U.S. Senator Jerry Moran (R-Kan.) joined Sens. Patrick Leahy (D-Vt.), Thad Cochran (R-Miss.) and Bob Casey (D-Pa.) today to announce the introduction of their bipartisan Good Samaritan Hunger Relief Tax Incentive Act. The bill would continue and expand a proven and effective tax incentive to encourage businesses and farms to donate surplus food to local food banks.
"Permanently extending the hunger relief tax incentive is a commonsense solution to increase food bank contributions -- in rural and urban areas alike -- and make use of the millions of pounds of food that go to waste each year," Sen. Moran said. "This legislation is especially critical during these difficult economic times when food banks have an increased need to provide emergency food assistance."
"Charity cannot meet the needs of the hungry alone," said Valerie Nicholson-Watson, President and CEO of Harvesters--The Community Food Network, the food bank serving northeast Kansas and northwest Missouri. "We need the continued partnership of nonprofit, business and government to help the hundreds of thousands of Kansans at risk of hunger. The hunger relief tax incentive has a proven track record as a targeted and effective way to encourage donations of excess nutritious food to those in need. We are grateful for Senator Moran's leadership to permanently extend this vital tax incentive."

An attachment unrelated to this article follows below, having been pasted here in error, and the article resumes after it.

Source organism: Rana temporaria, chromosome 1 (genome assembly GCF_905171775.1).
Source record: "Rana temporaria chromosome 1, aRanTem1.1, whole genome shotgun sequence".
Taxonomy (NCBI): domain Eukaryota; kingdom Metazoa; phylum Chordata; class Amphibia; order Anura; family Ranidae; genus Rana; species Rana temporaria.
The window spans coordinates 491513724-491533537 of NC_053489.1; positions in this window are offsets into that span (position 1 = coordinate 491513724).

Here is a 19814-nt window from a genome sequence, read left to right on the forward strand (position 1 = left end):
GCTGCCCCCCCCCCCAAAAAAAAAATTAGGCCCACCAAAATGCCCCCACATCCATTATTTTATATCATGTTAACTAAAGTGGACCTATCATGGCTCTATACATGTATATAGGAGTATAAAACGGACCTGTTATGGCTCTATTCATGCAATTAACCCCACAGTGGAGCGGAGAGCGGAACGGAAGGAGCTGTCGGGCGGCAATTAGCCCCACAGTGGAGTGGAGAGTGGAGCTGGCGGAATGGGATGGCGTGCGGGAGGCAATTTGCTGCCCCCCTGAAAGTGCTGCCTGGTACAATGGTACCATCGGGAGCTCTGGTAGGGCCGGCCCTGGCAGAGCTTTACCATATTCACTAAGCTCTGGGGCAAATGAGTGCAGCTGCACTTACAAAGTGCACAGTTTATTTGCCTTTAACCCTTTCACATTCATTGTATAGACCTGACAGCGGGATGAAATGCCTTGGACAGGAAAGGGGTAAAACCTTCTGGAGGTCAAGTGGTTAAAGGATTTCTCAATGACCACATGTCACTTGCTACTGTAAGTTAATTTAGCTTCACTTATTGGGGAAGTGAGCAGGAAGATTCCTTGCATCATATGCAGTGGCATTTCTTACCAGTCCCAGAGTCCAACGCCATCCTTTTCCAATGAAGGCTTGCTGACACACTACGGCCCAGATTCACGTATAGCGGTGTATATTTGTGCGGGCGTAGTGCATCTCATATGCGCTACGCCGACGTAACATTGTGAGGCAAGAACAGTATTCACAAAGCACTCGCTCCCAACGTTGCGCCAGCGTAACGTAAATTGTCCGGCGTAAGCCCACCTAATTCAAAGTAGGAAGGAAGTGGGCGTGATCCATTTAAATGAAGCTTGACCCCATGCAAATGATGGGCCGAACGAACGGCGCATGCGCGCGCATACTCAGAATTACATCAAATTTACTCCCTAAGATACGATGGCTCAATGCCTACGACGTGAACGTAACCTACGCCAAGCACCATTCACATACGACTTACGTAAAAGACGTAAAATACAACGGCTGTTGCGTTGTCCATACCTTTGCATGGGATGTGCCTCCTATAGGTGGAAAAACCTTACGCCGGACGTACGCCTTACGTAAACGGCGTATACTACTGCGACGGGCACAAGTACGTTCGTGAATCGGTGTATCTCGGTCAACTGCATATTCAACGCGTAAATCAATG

During and since the recent economic recession, demand on food banks across the country has risen dramatically, with more than 50 million Americans living in food insecure households, according to a 2011 study by the U.S. Department of Agriculture. Despite this, as much as 40 percent of the food that is produced, grown and transported in the United States will never be used as some businesses find it too costly to donate the excess food, amounting to 70 billion pounds of wasted food each year.
The Good Samaritan Hunger Relief Tax Incentive Act would address this by permanently extending the same tax incentives to donate food, that are now available to corporations, to all businesses including small businesses, farmers, ranchers and restaurant owners. Congress recently extended this tax incentive through the end of 2013. After this most recent renewal, in the restaurant industry alone there was a 137 percent increase in the pounds of food donated. The Good Samaritan Hunger Relief Tax Incentive Act would make this provision permanent, and would extend the deduction to farmers who often have large amounts of fresh food to donate.
The bipartisan bill is supported by many organizations including Feeding America, the American Farm Bureau Federation, the Food Marketing Institute, Grocery Manufactures Association and the National Restaurant Association.